Will the Last One to Leave eBay Please Turn Out the Lights?

I have bought a lot of stuff on eBay over the years. I even bought a Jeep on there and had it shipped from New Hampshire. The site used to be known as “America’s Garage Sale” but lately it has devolved into “just another shopping mall.” Heck, I’ve even bid on keyboards I thought were being sold by individuals only to find out they were from Newegg.com.

My New Years resolution was to finally clean out the “spare parts” which have accumulated in my office over the past 20 or so years in IT. My goal was to have at least one entire bookshelf (preferably two) completely empty by the end of March. Complicating this goal is the fact I have been working remotely 6 days per week on a contract so I only have a few hours on the weekend to take photos and list the items. I wasn’t trying to make money with this stuff. I put the initial bid at what I believed the postage would be and offered free shipping. If someone could use it that would save me a trip to the electronics recycling drop off.

As luck would have it, I now need to travel to my client site for a week. I had gotten notices in the past about things I was bidding on when the seller went on vacation, so I thought I would try it. After half an hour I finally had to endure a call to customer service. The only way you can notify bidders you are out of town is to open a store. That is why eBay has become just another shopping mall, eBay is forcing it in that direction.

I made a few phone calls to people I know. Nobody uses eBay anymore. Even though Craigslist has the public image of “the place where serial killers shop for prey” they have all moved there, and just for the shopping mall reason. Personally, I never used Craigslist because I viewed it as a place populated by people too cheap to pay for shipping, but now I understand.

Both eBay and Amazon are on the wrong side of a sea change occurring in the public mindset.

Ethics: Think globally, buy locally.

It has been in the works for a long time, but is finally snowballing. It started rather simply with some “buy American” Web sites. Then we had ABC News doing a “Made in America” series which was echoed in other shows to various degrees. The Republicans spurred it along by offering up Mitt Romney as their presidential candidate. (Someone I personally believe has directly or indirectly off-shored more American jobs than Obammacare ever could.) Even American Express has been on this band wagon for years with their Small Business Saturday initiative.

We should have all read the writing on the wall when the American Recovery and Reinvestment Act institutionalized this with a “Buy American” provision. Many didn’t. An MBA has to actually _have_ ethics to purchase things which are best for the country instead of their numbers for this quarter. Every person in America has not only heard about government entities being broke, they have been personally impacted by it. The blame spreads far and wide. Every person who buys on-line avoiding sales tax is “off-shoring” local retail jobs though they want to believe they are “just saving money.” Every Wall Street darling corporation has been burying profits in tax havens off-shore to avoid taxes. You have all heard about the “Double Irish” tax scam, but it seems that story about certain large corporations being allowed to create entities which have no country of origin keeps getting quieted. If you cannot do the math, “No Country of Origin” means there is no country able to tax their profits. 99-percenters, feel free to howl. When you are done howling though, find out who voted for those bills which became law and vote them out of office!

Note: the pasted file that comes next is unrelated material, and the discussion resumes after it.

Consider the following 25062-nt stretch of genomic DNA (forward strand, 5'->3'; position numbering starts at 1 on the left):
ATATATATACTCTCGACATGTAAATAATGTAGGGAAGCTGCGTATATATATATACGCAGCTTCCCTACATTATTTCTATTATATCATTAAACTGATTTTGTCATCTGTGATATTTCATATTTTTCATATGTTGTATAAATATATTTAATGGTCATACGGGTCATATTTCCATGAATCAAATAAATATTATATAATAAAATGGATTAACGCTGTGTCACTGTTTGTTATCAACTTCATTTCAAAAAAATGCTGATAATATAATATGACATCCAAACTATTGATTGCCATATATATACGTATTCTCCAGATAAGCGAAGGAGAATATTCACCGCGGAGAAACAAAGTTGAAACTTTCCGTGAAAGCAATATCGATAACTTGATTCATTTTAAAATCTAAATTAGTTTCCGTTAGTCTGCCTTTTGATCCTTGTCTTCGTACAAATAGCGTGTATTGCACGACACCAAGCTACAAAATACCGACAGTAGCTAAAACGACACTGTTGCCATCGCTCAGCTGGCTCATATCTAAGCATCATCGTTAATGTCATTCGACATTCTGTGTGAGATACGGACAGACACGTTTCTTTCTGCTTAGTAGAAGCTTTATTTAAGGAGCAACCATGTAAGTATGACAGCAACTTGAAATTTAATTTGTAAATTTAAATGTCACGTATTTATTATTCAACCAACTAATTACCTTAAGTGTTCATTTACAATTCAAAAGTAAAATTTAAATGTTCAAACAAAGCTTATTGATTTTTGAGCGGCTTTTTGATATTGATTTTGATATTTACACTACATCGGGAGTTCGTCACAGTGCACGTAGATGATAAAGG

How many of you have noticed the 13 or so year agenda currently embarked on to change the mindset of America? The one which _will_ stop them from buying on-line just to avoid taxes and _will_ stop them from buying a cheap foreign knock-off at Wal-Mart. You heard all of the news reports, you just didn’t look down the road.

When I was a child on a family farm we knew where our beef came from because we raise most of it ourselves. Eggs came from “people up the road” unless the hens hadn’t laid, then they had to come from town but the little store in town bought them from a big chicken farm not that far away. In short, we either raised it, knew the person who raised it, or knew the farm it came from if it didn’t come in a can or jar. Someone told me the bulk of the food (dairy, meats, fruits and vegetables) produced in the Midwest were consumed within 60 miles of their place of growth. In my personal world it was true so I never questioned it. Whether true or not it was believable to many because that is the way they lived.

I point out the “barefoot in the snow” tail because this is now being institutionalized by state, local, and federal governments. The mindset is good for America and it will grow with each graduating class of school kids. This “fast buck at the expense of all” mindset which became prevalent in the 90s (think “Greed is Good”) has made a train wreck of the global economy, not just ours. It is slowly and surely being snuffed out starting with the school lunch program. Not only are school lunch programs begin directed to purchase locally grown food, some of those schools are actually passing along the knowledge about where food comes from. After years of knowing where the food you eat comes from, the leap back to “it came from somewhere” because difficult.